• Individual Interest Groups business meetings – 15 minutes

Everyone is welcome to attend the presentations and to check out our interest groups, so please spread the word to anyone interested in these areas of foreign law.  FCIL-SIS looks forward to seeing you there!

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CAFLL-WestPac Recap: BIT by BIT: Researching Chinese Bilateral Investment Treaties

By: Barbara Swatt Engstrom

China Africa News

Introduction:

Seattle University Law Professor Won Kidane is originally from Ethiopia and has a strong background in China-Africa investment relations.  In 2012, he published China-Africa Dispute Settlement: The Law, Culture and Economics of Arbitration, which evaluated existing mechanisms of dispute resolution in China-Africa economic relations.  In subsequent years, he focused on a particular institution for international investment dispute resolution: the International Centre for Settlement of Investment Disputes (ICSID).  In particular, he explored whether ICSID is an appropriate forum to handle the investment disputes stemming from an enormous increase in investment in Africa by China.  In analyzing the ICSID legitimacy debate, he created a framework to assess the suitability of ICSID arbitration for China–Africa investment dispute arbitration.  The outcome of this research project was his article: The China-Africa Factor in the Contemporary ICSID Legitimacy Debate.

As he was working on the project, Professor Kidane decided to delve more deeply into the bilateral treaties that provide the basis for the investment regime he was questioning.  He asked me to research and analyze all bilateral investment treaties (BITs) between China and African countries.

Background on Chinese BITs:

In order to do the analysis part of the project, I needed to get myself up to speed with BITs, generally, and Chinese BITs, in particular.  While BITs vary depending on the negotiating partners, countries use model BITs as starting points.  Historically, there are three generations of Chinese model BITs.  China’s first generation BITs (starting with its BIT with Sweden in 1982) are generally considered to be conservative.  They accord Most Favored Nation (MFN) status but not National Treatment (NT).  The availability of compensation for expropriation was recognized, but the legality of the expropriation was determined by local courts.  China’s second generation of BITs followed China’s accession to the ICSID convention in 1990.  In some of these BITs, the availability of investor access to ICSID arbitration was included but was often limited to the determination of the amount of compensation for expropriation.  The third and current model made both substantive and procedural changes. One of the most important substantive changes was the addition of National Treatment protection. The most important procedural change was unqualified access to international arbitration, including ICSID arbitration.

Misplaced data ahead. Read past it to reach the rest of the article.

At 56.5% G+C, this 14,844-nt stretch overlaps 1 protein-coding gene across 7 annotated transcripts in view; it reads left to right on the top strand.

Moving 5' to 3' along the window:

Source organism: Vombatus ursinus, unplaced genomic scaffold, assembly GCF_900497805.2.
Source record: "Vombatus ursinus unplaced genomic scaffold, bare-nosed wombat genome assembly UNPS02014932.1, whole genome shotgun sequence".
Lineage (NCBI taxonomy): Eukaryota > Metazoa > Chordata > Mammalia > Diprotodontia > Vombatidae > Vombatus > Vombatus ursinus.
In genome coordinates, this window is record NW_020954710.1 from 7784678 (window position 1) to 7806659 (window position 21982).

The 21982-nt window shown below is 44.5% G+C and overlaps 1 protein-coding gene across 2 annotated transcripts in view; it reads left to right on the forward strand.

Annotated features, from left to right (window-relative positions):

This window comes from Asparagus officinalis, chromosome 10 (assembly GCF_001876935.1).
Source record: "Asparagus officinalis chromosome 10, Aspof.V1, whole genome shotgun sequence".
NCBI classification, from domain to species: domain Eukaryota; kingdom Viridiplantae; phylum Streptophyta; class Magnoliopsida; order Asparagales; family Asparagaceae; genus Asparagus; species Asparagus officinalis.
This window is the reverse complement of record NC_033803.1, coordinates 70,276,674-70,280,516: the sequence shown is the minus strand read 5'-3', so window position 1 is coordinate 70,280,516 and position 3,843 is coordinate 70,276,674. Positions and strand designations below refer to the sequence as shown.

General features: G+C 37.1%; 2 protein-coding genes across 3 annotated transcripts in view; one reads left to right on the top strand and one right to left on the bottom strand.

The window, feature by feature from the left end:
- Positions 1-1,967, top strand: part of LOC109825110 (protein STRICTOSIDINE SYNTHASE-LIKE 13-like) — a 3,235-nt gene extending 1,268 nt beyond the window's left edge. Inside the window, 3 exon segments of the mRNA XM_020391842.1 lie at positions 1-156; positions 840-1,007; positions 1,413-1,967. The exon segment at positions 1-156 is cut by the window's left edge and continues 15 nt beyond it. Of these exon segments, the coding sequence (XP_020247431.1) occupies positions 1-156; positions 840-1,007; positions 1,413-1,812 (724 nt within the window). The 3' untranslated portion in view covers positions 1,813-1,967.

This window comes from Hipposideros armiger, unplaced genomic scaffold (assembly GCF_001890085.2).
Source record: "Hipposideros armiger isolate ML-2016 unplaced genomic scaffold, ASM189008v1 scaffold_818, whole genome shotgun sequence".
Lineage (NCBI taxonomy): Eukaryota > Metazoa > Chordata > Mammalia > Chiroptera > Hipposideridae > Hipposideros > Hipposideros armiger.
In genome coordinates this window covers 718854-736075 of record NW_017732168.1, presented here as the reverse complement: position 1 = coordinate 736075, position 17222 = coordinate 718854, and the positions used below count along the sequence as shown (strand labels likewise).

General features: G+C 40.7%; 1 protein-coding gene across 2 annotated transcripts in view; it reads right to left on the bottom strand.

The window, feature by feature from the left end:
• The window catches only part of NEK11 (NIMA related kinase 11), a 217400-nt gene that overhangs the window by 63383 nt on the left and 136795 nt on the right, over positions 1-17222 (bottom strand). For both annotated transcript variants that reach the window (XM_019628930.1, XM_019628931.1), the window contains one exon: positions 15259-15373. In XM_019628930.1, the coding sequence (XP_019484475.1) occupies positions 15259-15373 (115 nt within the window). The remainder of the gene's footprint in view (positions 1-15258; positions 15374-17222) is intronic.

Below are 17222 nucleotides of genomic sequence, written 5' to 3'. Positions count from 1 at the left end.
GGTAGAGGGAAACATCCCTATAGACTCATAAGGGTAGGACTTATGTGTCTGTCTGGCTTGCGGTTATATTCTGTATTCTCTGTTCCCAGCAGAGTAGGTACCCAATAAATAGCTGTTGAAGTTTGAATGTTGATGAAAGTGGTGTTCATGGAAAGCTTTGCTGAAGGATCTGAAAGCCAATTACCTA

Research Strategies:

Once I had a very general understanding of Chinese BITs, I was able to much more effectively research and analyze the China Africa BITs for this project.  My main tips for researching BITs are as follows:

1) Start with the United Nations Conference on Trade and Development (UNCTAD) International Investment Agreements Navigator.  This database will give you a fairly comprehensive idea of what is generally available.  It has information on signatory and ratification dates and provides many full text treaties.

2) Use Target Countries’ International Trade Ministries. The English language page of China’s Ministry of Commerce (MOFCOM) has a database of Chinese BITs.  They had the full text of several BITs that were not available via the International Investment Agreements Navigator.

3) Use Print Materials for Older BITs. One of the very best English books for any project involving Chinese BITs is Gallagher and Shan’s Chinese Investment Treaties.  In addition to having great analysis, there are reprints of several BITs in the Appendix.  This was the only place to find the Seychelles –China BIT.  Another very useful print resource, especially for older BITs, is the looseleaf set: Investment, Promotion and Protection Treaties.  This is where I found the China-Mali BIT. Research guides can also be very helpful in pointing you to print sources, as can running searches in the Google Books database.

4) Advanced & Deep Web Searching. Searching Google for BITs can often lead to frustration for a couple of reasons: 1) A basic Google search only crawls the very top layers of websites.  It won’t find anything buried.  The solution is to go directly to the target website and use their search tool to go deeper. 2) BIT is a generic term.  Although the titles vary, BITs generally have the terms “promotion and protection of investments” in them somewhere. It will help if you have model treaty language that you can track.  I also like to use the site search in Google. The advance Google search: Tanzania promotion protection investment site:mofcom.gov.cn brought up the Tanzania-China BIT which was not available in the MOFCOM Bilateral Investment Treaty database.